Dimensions of vulnerability of livelihoods in less-favoured areas: interplay between the individual and the collective
Sustainable poverty reduction in less-favoured areas
The geographical concentration of persistent poverty in so-called less-favoured areas calls for a critical look at the link between poverty and environment. Livelihood studies tend to focus on poverty at the individual level, whereas the concept of less-favoured area implies a problem for the collective. Studies on vulnerability tend to be biased towards external ecological causes at the regional level, while studies on coping and survival usually focus on the household. However, recent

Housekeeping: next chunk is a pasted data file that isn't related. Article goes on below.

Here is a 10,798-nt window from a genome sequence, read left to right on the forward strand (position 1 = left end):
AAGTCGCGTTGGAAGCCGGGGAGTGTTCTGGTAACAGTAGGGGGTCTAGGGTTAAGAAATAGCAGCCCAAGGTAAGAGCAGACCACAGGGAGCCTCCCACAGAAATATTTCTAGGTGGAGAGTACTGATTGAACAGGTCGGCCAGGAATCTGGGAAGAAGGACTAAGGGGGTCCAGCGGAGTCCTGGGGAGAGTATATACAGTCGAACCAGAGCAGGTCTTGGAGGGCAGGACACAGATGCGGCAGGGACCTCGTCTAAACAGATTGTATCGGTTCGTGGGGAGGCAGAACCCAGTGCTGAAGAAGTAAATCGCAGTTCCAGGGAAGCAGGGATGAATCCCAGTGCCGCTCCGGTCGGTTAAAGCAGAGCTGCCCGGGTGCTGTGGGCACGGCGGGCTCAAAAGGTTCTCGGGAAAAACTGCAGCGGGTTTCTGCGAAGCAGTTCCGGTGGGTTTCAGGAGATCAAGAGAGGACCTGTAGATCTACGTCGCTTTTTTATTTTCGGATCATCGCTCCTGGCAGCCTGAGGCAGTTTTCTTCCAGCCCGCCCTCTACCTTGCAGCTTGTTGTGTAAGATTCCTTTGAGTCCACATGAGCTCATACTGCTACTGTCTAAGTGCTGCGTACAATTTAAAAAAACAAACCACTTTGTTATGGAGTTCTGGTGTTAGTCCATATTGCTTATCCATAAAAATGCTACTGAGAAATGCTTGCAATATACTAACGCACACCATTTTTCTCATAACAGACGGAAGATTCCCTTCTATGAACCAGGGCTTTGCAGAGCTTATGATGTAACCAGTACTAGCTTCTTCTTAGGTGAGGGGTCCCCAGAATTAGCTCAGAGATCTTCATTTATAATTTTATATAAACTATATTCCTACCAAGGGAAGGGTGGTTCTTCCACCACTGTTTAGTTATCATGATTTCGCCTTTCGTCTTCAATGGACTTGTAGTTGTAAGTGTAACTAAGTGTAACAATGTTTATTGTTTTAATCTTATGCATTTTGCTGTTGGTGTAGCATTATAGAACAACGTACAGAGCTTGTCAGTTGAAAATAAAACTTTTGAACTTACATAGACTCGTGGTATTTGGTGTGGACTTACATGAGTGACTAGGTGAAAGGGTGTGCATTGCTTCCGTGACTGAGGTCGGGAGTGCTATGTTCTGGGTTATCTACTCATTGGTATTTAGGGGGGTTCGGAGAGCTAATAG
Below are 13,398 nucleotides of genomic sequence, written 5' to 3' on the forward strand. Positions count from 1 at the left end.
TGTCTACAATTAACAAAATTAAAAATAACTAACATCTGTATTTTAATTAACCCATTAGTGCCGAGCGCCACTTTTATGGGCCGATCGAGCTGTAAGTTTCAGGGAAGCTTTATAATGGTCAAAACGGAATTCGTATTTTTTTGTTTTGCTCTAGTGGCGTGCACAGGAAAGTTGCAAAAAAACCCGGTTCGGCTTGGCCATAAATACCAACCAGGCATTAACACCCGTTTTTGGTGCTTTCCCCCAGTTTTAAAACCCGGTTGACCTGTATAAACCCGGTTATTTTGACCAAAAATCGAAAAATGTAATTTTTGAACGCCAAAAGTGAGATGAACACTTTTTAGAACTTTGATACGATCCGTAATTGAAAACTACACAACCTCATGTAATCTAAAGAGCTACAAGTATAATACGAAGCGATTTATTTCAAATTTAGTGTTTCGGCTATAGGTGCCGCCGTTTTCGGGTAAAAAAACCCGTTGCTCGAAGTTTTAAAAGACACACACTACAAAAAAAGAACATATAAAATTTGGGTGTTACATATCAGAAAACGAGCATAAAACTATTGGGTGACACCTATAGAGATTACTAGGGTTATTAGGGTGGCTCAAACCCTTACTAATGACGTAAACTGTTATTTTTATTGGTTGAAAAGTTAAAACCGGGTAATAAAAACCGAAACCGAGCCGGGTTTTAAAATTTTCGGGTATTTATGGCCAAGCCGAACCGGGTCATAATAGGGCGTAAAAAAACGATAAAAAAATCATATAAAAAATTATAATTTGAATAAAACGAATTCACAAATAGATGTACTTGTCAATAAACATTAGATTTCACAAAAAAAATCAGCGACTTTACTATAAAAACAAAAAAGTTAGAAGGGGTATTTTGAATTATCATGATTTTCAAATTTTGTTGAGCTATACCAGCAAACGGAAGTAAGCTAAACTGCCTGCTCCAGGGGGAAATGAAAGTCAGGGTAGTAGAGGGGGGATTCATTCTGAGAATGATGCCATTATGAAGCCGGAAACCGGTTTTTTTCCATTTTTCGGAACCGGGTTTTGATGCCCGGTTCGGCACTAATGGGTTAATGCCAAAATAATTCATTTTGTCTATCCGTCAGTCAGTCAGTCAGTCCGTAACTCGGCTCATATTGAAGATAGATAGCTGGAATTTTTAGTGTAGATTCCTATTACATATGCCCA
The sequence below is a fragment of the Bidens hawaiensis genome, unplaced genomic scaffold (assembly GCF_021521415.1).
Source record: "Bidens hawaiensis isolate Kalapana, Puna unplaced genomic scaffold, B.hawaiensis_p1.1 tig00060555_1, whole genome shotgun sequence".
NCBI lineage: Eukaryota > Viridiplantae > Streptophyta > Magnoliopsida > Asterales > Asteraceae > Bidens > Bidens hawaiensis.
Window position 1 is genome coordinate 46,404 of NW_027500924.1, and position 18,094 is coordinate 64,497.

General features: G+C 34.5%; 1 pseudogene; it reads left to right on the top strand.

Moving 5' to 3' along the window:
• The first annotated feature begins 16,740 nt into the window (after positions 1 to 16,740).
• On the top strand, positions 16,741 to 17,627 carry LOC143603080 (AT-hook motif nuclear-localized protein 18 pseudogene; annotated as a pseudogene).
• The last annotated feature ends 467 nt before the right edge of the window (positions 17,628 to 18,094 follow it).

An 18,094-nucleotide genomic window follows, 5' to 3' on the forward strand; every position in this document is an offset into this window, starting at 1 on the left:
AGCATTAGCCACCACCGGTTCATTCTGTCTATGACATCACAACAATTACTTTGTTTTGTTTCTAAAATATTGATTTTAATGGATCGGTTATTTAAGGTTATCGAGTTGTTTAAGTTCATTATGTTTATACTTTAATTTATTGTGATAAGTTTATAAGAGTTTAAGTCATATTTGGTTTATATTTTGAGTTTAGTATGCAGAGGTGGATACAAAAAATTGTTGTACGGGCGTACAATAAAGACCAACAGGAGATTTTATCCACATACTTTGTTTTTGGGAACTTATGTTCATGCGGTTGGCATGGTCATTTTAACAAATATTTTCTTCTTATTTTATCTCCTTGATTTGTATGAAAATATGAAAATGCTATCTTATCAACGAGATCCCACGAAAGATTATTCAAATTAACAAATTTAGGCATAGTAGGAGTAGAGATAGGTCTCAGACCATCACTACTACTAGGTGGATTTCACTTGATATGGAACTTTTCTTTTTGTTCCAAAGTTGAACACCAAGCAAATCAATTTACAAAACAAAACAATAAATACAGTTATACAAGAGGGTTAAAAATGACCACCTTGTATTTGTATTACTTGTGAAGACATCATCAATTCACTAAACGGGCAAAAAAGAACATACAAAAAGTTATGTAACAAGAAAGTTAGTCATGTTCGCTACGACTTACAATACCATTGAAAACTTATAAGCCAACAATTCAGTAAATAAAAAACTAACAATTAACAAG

... ver, recent insights about the internal and external dimension of livelihood vulnerability in less-favoured areas provide an argument for linking both dimensions to dynamics at the individual and collective level. At an aggregate level, individual and household responses to vulnerability lead to intended and unintended effects, while there is also evidence of collective responses to factors originating from the external vulnerability context. These linkages between the external and internal dimensions of vulnerability and responses at the individual, aggregate and collective level should be studied to understand and mitigate current trends of increasing vulnerability of livelihoods in less-favoured areas. Emerging key issues are analysis of change, analysis of livelihood pathways, aggregate consequences of behaviour, and cultural dynamics. Context The RESPONSE research program is a joint research program by Wageningen University and Research Centre (WUR) and the International Food Policy Research Institute (IFPRI) that was initiated in 2001. RESPONSE is the acronym for Regional Food Security Policies for National Resource Management and Sustainable Economies. The program has a spatial focus on less-favoured areas. Though this paper addresses issues dealt with by the RESPONSE Working Program 2, namely livelihoods and food security, it has a broader scope because it also reviews recent empirical evidence on the subject other than the findings yielded by this working program. It includes the results of recent (2000-5) research on livelihoods in less-favoured areas, more in particular work carried out by researchers of the Dutch research schools Mansholt Graduate School (MGS) and the Research School for Resource Studies for Development (CERES). In this paper less-favoured areas are not just treated as a given context. Instead, the emphasis is on the dynamics of the interfaces between characteristics of less favoured areas and the livelihoods of people in those areas, and the implications of this for vulnerability. areas are mainly from three regions: West-Africa, the horn of Africa, and Southern Africa, many of them focusing on semi-arid or sub-humid areas (dry lands). Additionally, we use insights from studies in areas in Asia to illuminate certain aspects of vulnerability processes or provide evidence of specific effects or responses.